The American Founding: The Bill of RightsTeachingAmericanHistory.org9-12
This comprehensive, multimedia online exhibit features a trove of resources on the Bill of Rights. Part I contains the English, Colonial, State, and Continental origins of the Bill of Rights; Part II features the Federalist/Antifederalist Debate over the Bill of Rights; and Part III explains the politics of the Bill of Rights in the First Congress through its adoption. Another section shows, using artwork, how the idea of rights has changed throughout American history. And an interactive chart shows the origins of each of the rights in the Bill of Rights.
The Constitution and CongressU.S. Capitol Visitor Center7-12
Use this information graphic to easily understand the House of Representatives and Senate and the articles and amendments in the Constitution.
Preamble Challenge LessonNational Constitution CenterAll Grades
Students discuss three key questions about the Preamble, then identify the six functions of the Constitution as established in the Preamble and determine their meaning.
Learning About the PreambleFlorida Joint Center for Citizenship at the Lou Frey InstituteGrades 4-12
Teachers show students a short video about the Constitution, then use a viewing guide, vocabulary practice, and quiz to reinforce the information. The lesson is in English, Spanish and Haitian Creole. Free registration required.
Blogging the Bill of RightsNewseumEDGrades 6-12
Students imagine that in the 1780s, computers and internet access exist. After reviewing the Federalist and Anti-Federalist views, they design a web page and write a blog post for or against a bill of rights. Free registration required.
The Constitution as a Job Description George Washington’s Mount VernonGrades 6-8
Students use Articles I and II of the Constitution and George Washington’s notes on his personal copy of the document to create a job description for the president in 1787.
Preamble to the Constitution: How Do You Make a More Perfect Union? EDSITEmentGrades K-5
Five activities are offered with two guiding questions: How does the language of the Preamble reflect historical events and the goals the founders had for the future? What does the Preamble mean?
What Does the Preamble Mean? American Bar AssociationGrades 9-12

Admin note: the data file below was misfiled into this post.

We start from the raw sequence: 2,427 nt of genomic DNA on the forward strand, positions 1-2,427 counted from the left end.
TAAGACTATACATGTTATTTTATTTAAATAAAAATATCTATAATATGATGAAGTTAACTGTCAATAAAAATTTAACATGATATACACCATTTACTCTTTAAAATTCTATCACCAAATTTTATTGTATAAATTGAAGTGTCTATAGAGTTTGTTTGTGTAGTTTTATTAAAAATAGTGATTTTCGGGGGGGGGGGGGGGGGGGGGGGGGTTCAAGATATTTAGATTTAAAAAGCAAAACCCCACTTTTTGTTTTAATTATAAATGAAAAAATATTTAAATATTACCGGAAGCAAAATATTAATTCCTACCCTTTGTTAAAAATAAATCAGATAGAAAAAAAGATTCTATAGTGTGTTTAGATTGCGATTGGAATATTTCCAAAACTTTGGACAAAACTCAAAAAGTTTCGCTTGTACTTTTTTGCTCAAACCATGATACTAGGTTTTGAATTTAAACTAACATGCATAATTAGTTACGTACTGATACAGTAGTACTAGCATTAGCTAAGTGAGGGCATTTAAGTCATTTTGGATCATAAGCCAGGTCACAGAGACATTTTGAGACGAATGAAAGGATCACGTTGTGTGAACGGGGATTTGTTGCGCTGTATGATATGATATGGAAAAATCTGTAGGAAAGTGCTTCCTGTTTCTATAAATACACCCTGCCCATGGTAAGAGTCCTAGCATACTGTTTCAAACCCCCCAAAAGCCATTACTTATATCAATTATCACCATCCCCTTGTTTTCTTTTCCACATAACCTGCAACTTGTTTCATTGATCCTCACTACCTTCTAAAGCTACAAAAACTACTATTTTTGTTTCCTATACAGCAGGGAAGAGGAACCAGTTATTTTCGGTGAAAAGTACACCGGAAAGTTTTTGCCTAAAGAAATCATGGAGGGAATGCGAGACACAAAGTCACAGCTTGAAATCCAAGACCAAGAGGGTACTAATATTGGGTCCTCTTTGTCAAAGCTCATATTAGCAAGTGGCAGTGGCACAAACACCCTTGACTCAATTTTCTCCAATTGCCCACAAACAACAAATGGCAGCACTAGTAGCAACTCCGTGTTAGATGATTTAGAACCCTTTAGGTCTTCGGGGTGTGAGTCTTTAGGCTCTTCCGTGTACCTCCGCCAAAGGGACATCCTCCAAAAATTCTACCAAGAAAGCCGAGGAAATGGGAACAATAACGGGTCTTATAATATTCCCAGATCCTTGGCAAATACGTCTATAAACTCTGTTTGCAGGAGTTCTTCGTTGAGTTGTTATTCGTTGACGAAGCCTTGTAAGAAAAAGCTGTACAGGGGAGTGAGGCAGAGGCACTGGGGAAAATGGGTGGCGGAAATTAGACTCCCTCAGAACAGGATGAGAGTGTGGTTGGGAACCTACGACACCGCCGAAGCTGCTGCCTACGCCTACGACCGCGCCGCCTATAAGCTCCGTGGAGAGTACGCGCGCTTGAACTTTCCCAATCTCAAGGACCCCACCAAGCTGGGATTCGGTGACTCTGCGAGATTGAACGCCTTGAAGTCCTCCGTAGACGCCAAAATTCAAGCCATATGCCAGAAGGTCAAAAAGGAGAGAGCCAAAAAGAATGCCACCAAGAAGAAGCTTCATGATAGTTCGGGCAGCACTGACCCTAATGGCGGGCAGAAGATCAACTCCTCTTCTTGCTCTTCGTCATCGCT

Students will compare the U.S. Constitution’s Preamble with preambles from two state constitutions. They will consider the relevance of the Preamble’s ideals today, then have the chance to rewrite the Preamble and provide their rationale.
The Bill of Rights: Debating the Amendments Library of CongressGrades 9-12
This lesson is an introduction to primary source analysis and is best used with students who have a basic understanding of the Bill of Rights and the amendment process.
The United States ConstitutionCore Knowledge FoundationGrades 4-8
This unit explores the creation and central ideas of the Constitution. Students learn how the Founding Fathers, confronted by the shortcomings of the Articles of Confederation, worked to form a new government.
Watch these videos to learn about the three branches of government, the founders and the Constitution.
Facts of Congress: The Bill of RightsIndiana University Center on Representative GovernmentGrades 4-6
This one-minute video is part of a series of 20 quick, student-friendly videos exploring topics such as separation of powers, checks and balances, and federalism
George Washington & the Making of the ConstitutionGeorge Washington’s Mount VernonGrades 6-12
This 23-minute video highlights the Constitutional Convention and Washington’s role in the formation of the new government. The video is broken into three chapters for easy navigation.
Forgotten FoundersJames Madison Memorial Fellowship FoundationGrades 9-12
This five-minute video examines why some founders, such as John Dickinson and Samuel Adams, have been “forgotten” by subsequent generations.
Court Shorts: An Impartial Federal JudiciaryU.S. CourtsGrades 9-12
This five-minute video focuses on the importance of a fair and impartial judiciary. What does this concept mean to you? Students question federal judges on these principles.
Key Constitutional Concepts: Creating the ConstitutionAnnenberg ClassroomGrades 7-12
This 20-minute video explores why and how the Constitution was created at the Constitutional Convention, identifies the conflicts and issues, such as adding a bill of rights.
Let Me BelieveConstituting AmericaGrades 9-12
This rap about our freedoms in the First Amendment, written and performed by three students, provides a unique teaching tool.